Bermel has collaborated with artists in a wide variety of genres, including playwright Will Eno, filmmaker Kevin Jerome Everson, installation artist Shimon Attie, landscape architect Andy Cao, choreographer Sheron Wray, performance artist Kim Jones, composer/sound designer David Reid, poets Wendy S. Walters, Mark Halliday and Naomi Shihab Nye, and Albert Bermel. As an educator, he founded the groundbreaking Making Score program for young composers at the New York Youth Symphony, and regularly leads masterclasses at universities, conservatories, and concert
Bermel holds B.A. and D.M.A. degrees from Yale University and the University of Michigan. His main composition teachers were William Albright, Louis Andriessen, William Bolcom, Henri Dutilleux, Andre Hajdu, and Michael Tenzer, and he studied clarinet with Ben Armato and Keith Wilson. He also studied ethnomusicology and orchestration in Jerusalem with Andre Hajdu, later traveling to Bulgaria to study Thracian folk style with Nikola Iliev, to Brazil to learn caxixi with Julio Gaes, and to Ghana to study Lobi xylophone with Ngmen Baaru. His music is published by Peermusic (North/South America & Asia) and Faber Music (Europe & Australia).
BMOP/sound, the nation's foremost label launched by an orchestra and devoted exclusively to new music recordings, today announced the release of Derek Bermel: Voices, the first of nine BMOP/sound albums to be released in 2009. From the melodic roots of West Africa to the infectious grooves of Bulgarian folk music, the CD's four orchestral works meld Bermel's love for orchestral and jazz music with a myriad of unlikely global traditions and influences.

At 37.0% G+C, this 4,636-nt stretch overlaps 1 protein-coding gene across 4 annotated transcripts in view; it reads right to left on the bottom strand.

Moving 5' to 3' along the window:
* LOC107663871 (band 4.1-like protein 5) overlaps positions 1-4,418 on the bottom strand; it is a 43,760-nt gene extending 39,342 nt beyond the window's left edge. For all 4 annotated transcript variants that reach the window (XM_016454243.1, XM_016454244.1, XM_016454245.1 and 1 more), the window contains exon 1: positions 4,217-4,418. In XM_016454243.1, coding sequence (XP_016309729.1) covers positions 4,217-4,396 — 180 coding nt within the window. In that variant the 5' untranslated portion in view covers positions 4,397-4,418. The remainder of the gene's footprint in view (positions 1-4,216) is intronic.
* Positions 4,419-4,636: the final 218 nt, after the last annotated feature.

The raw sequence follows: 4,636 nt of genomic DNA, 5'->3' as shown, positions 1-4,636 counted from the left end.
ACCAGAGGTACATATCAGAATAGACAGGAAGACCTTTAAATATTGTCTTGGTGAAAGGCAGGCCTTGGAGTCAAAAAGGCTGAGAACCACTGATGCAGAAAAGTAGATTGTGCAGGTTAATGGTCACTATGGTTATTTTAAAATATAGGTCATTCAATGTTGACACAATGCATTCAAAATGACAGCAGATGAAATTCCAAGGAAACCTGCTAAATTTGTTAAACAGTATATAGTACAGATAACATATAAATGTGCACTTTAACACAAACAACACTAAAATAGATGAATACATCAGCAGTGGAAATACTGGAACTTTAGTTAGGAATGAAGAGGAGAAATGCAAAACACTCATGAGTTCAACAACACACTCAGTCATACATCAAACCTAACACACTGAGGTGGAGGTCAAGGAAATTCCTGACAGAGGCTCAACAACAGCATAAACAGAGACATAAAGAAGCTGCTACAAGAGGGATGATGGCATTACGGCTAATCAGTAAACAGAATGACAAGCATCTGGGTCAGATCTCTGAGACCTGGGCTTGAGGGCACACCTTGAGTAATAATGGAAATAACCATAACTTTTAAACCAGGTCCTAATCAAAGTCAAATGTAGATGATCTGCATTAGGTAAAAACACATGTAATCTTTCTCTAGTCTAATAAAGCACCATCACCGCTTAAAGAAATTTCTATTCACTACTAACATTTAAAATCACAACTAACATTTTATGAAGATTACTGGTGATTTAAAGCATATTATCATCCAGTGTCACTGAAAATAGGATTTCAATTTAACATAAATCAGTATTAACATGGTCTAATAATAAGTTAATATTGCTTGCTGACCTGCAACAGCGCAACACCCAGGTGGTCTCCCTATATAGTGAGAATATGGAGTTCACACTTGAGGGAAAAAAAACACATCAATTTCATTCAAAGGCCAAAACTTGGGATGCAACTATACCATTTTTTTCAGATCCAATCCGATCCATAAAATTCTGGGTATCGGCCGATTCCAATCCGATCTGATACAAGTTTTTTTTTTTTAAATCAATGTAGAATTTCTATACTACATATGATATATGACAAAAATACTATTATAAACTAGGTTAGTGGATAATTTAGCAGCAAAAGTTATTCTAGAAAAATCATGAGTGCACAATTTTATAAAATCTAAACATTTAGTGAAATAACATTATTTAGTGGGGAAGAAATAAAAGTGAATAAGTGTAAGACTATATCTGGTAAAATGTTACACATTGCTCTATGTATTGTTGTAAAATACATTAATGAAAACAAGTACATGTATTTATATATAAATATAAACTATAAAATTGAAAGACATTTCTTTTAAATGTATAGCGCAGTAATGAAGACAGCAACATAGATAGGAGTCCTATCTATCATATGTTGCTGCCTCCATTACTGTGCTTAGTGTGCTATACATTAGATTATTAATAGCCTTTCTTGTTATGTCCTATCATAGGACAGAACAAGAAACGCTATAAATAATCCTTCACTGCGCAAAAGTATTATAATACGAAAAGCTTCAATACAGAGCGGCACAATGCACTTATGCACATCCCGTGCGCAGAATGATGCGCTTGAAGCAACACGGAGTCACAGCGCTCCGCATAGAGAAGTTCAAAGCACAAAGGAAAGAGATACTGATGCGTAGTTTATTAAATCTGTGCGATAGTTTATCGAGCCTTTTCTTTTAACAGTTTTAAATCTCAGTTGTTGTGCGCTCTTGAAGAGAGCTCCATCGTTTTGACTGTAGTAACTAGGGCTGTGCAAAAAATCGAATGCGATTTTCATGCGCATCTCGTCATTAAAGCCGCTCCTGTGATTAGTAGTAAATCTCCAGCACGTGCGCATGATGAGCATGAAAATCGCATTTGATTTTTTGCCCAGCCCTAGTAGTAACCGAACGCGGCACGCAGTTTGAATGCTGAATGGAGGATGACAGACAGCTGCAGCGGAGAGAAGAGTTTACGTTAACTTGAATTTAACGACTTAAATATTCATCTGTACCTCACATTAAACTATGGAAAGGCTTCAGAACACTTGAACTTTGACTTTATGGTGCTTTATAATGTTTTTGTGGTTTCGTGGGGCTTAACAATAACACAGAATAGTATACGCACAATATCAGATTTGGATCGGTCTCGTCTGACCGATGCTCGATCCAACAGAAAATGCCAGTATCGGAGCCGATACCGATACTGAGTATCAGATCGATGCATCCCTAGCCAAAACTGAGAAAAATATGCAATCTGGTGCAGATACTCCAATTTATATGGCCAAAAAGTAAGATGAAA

8 New ON this week / 43 Total
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With talents ranging from a pop singer to a West African xylophone player, it's hard to give just one title to Derek Bermel. Through his many releases, including his most recent 'Canzonas Americanas,' the composer is able to effortlessly float between genres, including funk, classical, jazz, zydeco, and everything in between. His musical prowess stretches to all forms of musicianship, notably his vocal talents and his artistry on the clarinet.
A man of many talents, and no stranger to writing pop music, Bermel still thinks they should be kept separate. "For me, they're two separate things," he says. "Each is a different model of creativity. Pop music is about icons and identification. Classical music is about communicating an experience that can be reflected on. How do they intersect? I don't really know-I don't feel they do intersect."
Regardless of feeling that way, Derek Bermel is still a master at both. His pieces are thoughtful and intricate, without being excessive.
In usual form, Derek Bermel's latest release: 'Canzonas Americanas' is anything but predictable. The disc is quite varied instrumentally and stylistically, with boss nova grooves and arrangements for violin and banjo, and that's just the first piece. At the request of Gustavo Dudamel, Bermel on 'Canzonas Americanas' highlighted the relationship between North and South American and spent a month in Brazil playing local saloons. On 'Montuno Blue' Bermel creates this relationship drawing influences of Eddie Palmieri and Theolonius Monk.
Check out the clip with DB discussing new music and their audiences.